In June 1989 the European Council in Madrid(7) endorsed the recommendation that Stage 1 of EMU should start on 1 July 1990 but in the ensuing negotiations there were marked differences of view among the Member States as to how the closely inter-related questions of conditions, timing and participation for the subsequent steps to Stages 2 and 3 should be addressed.(8) The outcome in the Maastricht Treaty was, inevitably, a compromise in which the warnings of the Delors Committee were set aside: Stage 2 would start on 1 January 1994 in every Member State regardless of the degree of convergence actually achieved by then. Stage 3 would start during 1997 or at the latest on 1 January 1999, but only for those countries who, in the course of Stage 2, had been able to demonstrate a 'high degree of sustainable convergence' as measured by four objective criteria (see Box 1). Countries which are judged, largely by reference to these criteria, not to have achieved a sufficient degree of convergence would be barred from the movement to Stage 3 of EMU, and would be granted a derogation from the Treaty obligations which relate to Stage 3, until such time as they are judged to qualify. In addition, the UK and Danish governments negotiated the right, set out in two Protocols, for their countries to abstain from any move to Stage 3. The Maastricht Treaty thus not only admits the possibility of a two-speed approach to EMU - and hence a two-tier EMU in which some Member States operate at a higher level of monetary integration than others - but virtually ensures it.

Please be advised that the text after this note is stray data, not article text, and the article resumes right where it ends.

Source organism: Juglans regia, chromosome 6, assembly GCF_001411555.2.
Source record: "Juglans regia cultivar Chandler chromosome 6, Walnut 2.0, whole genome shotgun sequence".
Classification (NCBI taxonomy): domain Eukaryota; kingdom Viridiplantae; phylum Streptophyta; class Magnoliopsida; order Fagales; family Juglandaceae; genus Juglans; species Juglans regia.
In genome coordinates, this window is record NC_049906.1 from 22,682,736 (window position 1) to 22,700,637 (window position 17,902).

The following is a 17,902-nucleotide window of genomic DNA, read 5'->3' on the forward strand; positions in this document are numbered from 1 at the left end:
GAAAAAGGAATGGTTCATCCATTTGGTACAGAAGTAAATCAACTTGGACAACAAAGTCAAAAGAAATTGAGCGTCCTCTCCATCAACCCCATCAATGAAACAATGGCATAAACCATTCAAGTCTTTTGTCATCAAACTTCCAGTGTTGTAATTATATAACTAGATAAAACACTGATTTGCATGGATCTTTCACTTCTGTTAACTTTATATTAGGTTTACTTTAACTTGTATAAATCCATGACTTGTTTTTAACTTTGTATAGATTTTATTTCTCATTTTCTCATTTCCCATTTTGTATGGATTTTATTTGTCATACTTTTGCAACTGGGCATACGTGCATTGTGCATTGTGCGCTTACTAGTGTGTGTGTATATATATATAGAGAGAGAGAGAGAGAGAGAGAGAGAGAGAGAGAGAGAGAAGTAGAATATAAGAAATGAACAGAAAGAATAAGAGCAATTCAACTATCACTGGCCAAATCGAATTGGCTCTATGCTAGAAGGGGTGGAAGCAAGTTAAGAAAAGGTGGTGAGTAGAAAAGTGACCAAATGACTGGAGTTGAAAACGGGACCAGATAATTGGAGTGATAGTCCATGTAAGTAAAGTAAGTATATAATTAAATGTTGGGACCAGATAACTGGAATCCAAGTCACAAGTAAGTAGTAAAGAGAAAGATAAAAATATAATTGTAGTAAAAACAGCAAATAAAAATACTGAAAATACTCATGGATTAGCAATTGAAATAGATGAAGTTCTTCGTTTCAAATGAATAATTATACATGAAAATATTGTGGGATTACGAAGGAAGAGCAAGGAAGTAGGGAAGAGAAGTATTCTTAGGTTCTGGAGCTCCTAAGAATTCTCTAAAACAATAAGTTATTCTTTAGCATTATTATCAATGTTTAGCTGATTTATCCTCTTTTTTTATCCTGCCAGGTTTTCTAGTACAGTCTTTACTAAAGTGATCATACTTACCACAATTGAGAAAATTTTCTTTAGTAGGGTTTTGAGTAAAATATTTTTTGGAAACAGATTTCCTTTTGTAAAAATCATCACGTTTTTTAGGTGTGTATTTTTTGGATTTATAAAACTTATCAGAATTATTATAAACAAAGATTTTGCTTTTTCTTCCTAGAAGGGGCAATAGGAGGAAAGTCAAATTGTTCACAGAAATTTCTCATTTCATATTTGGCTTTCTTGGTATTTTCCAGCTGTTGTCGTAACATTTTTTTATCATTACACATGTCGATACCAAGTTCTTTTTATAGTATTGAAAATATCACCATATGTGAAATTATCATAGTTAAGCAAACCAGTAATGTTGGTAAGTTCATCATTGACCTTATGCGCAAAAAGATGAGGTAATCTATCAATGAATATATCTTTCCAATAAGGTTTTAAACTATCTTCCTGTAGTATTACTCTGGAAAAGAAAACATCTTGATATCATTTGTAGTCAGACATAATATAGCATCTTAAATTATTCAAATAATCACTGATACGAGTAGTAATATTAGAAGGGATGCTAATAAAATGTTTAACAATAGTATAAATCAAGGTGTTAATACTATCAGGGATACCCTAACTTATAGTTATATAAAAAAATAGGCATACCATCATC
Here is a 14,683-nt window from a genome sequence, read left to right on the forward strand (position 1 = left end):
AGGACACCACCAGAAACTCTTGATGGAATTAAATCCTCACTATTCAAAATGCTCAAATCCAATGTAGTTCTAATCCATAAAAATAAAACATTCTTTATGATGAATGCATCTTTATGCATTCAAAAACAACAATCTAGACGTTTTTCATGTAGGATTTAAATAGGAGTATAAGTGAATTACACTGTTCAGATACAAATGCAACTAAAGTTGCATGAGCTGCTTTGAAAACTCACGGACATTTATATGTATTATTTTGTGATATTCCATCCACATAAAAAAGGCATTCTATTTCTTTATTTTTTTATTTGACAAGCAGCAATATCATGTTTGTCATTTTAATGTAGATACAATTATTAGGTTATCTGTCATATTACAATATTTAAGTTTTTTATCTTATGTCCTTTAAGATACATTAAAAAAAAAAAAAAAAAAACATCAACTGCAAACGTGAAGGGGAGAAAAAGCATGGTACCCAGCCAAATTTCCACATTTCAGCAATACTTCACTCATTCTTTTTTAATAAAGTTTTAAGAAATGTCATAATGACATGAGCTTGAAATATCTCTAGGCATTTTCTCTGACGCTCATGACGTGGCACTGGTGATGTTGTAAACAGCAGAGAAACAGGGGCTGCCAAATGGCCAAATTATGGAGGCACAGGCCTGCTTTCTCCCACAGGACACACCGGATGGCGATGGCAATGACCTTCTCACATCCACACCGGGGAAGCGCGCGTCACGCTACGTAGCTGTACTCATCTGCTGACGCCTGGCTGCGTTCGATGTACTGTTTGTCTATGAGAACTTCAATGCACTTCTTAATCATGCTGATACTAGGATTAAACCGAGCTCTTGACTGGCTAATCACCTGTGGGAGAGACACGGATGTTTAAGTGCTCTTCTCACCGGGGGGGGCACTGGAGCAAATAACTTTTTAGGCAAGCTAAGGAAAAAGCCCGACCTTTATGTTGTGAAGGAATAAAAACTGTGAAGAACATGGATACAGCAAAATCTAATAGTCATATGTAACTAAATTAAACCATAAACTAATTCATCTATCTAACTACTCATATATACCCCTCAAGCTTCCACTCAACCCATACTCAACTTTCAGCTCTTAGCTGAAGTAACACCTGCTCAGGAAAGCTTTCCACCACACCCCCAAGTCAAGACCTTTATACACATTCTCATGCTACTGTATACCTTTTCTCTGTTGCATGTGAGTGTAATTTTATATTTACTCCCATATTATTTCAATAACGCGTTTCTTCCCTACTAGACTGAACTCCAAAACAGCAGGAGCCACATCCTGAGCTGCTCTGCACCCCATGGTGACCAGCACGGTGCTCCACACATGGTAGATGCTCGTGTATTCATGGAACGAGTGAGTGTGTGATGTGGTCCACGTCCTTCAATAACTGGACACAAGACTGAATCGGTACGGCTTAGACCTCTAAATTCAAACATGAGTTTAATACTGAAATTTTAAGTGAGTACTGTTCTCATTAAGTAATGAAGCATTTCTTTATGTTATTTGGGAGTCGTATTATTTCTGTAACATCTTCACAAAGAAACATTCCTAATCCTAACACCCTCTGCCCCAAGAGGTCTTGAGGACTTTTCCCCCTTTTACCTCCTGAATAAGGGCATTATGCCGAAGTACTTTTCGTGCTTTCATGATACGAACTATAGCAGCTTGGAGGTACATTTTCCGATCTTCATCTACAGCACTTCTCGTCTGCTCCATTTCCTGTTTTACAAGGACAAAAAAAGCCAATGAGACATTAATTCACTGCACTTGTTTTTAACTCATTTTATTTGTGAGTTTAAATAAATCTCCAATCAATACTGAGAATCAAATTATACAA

Economic and Monetary Background
In 1990, the economic and political situation in the European Community had the appearance of providing a sound and stable base from which a large majority of its members, adhering to the discipline of the ERM, could proceed without serious strain to monetary union in the second half of the decade. December of the same year saw the opening of the Inter-Governmental Conference whose task was to provide the legal framework for this in the form of a Treaty amending the Treaty of Rome. Yet a number of diverse developments were taking place which were shortly to interact with such violence that the whole project of European monetary integration seemed at risk of collapse even before the new Treaty could be signed at Maastricht in February 1993.
One of these factors was essentially external to the European Community: under the influence of monetary tightening by the Federal Reserve, the long period of buoyant activity in the United States was coming to an end and dollar interest rates were beginning to fall. On the evidence of previous cycles, this might have been expected to generate serious tensions within the ERM as mobile capital flowed out of the dollar and into the D-mark rather than into other European currencies.
That this did not happen in 1990 or 1991 is attributable to market perceptions of developments in the ERM itself. There had been no significant realignment of exchange rates within the ERM since January 1987 as countries had adopted the 'hard currency' policy of maintaining unchanged central rates with the D-mark. In the optimistic political and economic climate of 1990 there arose a belief, among market operators and official circles alike, that the existing parity grid offered the currencies participating in the ERM a stable 'glide-path' to monetary union. This belief was reinforced, rather than undermined, by the movement of the lira from the wide to the narrow band (in January 1990) and by the participation of the peseta and sterling, in the wider band, for the first time (in June 1989 and October 1990 respectively). Consequently, extensive 'convergence trading' took place as investors, assuming that the economic performance of Member States would continue to converge in preparation for EMU, moved into the higher-yielding currencies, which previously had been regarded as higher-risk, in preference to the D-mark(9).